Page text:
Should Parents Raise their Children without Television – No

We live in a technological, consumer-led and demanding age. When you put all of these factors together it creates an environment where we, our children included, require more and more visual and intellectual stimulus. We service that need with the Internet, books, newspapers, social interaction and, equally importantly, television. As a result, to bring children up without television would be to deprive them of one of these key stimuli in their lives.

Television has become an integral part of everyday life. No longer is it just the case that there is a TV in every living room, but usually in every room in the house, so having television, and watching it, is what happens in “normal” life, and no-one should want to deprive their children of “normality”.

Obviously, the concern here is the effect that too much television will have on children’s social skills, educational capabilities and temperament if they are addicted to it or brainwashed by it. This I agree with. We need to make sure that, as with most things, television is allowed in moderation and does not become the focus of their lives. Equally, television is not merely an evil tool to mess with our kid’s minds, it’s the portal to a whole world of knowledge and, importantly, entertainment and we need to make sure that children are raised with a good balance of discipline, education and fun. These are all equally important and television is the most readily available medium for easy, relaxed entertainment and fun, and this element of appreciating entertainment is a key element in children’s development.

Television, as part of every day life, is a great source for discussion, and all children should be taught to interact, discuss and comment. One of the main arguments about television is that it is an individual pastime and can create alienation if a child watches it on their own in his/her own room. This is true, so television watching should become a family thing, mainly done in the main room of the house. With this lonesome element removed, television becomes a superb tool for questioning or forming opinions and for creating topics to discuss. Even if the conversation is to be about a sporting event, reality TV show or a soap opera, the phrase “did you see” echoing around a school yard can only be a good thing in terms of stimulating debate and discussion.

A criticism of television is that it dulls the senses, just becoming a series of images for the brain to digest and then dismiss. I think the opposite. I believe that television is a relaxing, passive way to absorb information and images. We are, as I’ve said, a strongly demanding society, so what better way to feed our requirements for images, information and facts than to watch it, in glorious technicolor, in the safety and relaxation of our own houses. We may not have a full opportunity to travel the world, or explore the oceans, so what better way to see it, experience it and enjoy it than through television. Children have a broad range of programmes that they can learn from, not just about curriculum education, but about life, from television, so why deprive them of it?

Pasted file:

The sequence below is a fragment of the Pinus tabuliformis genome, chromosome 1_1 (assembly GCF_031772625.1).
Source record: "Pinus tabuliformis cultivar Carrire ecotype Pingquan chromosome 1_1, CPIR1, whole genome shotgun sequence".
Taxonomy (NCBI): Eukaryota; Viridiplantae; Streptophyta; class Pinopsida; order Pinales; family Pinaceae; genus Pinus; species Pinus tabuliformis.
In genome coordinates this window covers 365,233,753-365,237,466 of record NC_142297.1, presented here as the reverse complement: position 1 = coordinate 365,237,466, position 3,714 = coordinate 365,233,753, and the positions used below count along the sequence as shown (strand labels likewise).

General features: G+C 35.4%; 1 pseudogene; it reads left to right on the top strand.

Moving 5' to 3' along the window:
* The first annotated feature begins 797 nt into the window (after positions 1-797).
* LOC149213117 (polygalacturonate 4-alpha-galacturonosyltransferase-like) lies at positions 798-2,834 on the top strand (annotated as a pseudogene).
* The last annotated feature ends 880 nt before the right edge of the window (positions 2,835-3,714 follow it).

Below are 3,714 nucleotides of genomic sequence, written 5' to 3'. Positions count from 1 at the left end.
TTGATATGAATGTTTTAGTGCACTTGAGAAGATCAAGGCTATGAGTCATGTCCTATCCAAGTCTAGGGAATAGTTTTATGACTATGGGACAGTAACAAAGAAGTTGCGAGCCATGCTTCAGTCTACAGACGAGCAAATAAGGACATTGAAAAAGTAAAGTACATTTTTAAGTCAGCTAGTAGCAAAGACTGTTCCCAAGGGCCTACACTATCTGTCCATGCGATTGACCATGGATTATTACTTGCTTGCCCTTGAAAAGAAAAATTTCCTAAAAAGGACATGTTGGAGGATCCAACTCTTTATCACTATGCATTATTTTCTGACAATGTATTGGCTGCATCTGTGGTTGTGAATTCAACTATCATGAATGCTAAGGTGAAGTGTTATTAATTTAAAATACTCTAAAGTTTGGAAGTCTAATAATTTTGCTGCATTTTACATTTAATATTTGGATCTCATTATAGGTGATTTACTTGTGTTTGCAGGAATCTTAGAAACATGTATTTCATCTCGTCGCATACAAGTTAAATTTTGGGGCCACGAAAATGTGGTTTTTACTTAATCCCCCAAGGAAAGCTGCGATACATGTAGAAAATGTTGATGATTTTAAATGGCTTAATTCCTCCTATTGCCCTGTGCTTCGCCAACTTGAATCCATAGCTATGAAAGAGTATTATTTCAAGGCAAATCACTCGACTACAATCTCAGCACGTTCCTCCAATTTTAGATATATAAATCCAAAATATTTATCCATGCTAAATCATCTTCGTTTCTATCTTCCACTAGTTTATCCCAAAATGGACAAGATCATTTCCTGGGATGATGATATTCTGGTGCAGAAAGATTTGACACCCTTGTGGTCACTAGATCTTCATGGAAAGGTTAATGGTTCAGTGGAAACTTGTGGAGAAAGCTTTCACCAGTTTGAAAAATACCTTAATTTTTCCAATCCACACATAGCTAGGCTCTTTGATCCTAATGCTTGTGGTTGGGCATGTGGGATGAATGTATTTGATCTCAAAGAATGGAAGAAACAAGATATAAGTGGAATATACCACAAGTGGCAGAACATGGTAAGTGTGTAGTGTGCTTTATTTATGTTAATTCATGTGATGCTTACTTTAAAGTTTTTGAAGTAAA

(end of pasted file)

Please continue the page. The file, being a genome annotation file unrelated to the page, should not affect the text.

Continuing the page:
Various programming serves different functions in this area.

Documentaries, news shows and current affairs shows give children the opportunity to see other cultures, experiences and points of view that they would not otherwise see. Television can broaden their horizons on these topics and broaden their opinions on other religions and cultures. Books and the Internet can also do this but television serves it up with movement, sound and a passion that gives it the edge.

Children’s entertainment and cartoons allow children to use television as an equally important tool one that entertains them and lets them have fun. These shows may not challenge them intellectually or teach them anything about the world, but they allow kids to escape, imagine and to have unending fun. In other words, these shows help kids to be kids. This type of entertainment and relaxation would be very hard to find elsewhere, making television very important in this respect.

Reality shows and soap operas are an opportunity to learn about “real life” issues, but in a TV environment. I know that this is a little tenuous, and I do not recommend that these shows be used as educational programming, but they do give children an opportunity to see shows dealing with issues that affect them and that are relevant to them. As such, these are an important part of the television experience, and are important to allow children to understand and develop.

Television can be a distraction, an addiction and lead to separation and to a loss of social skills but, used correctly, it can be used to stimulate and educate children and to give them an accessible medium with which to have fun, so I believe that every child should be allowed access to television if it is available.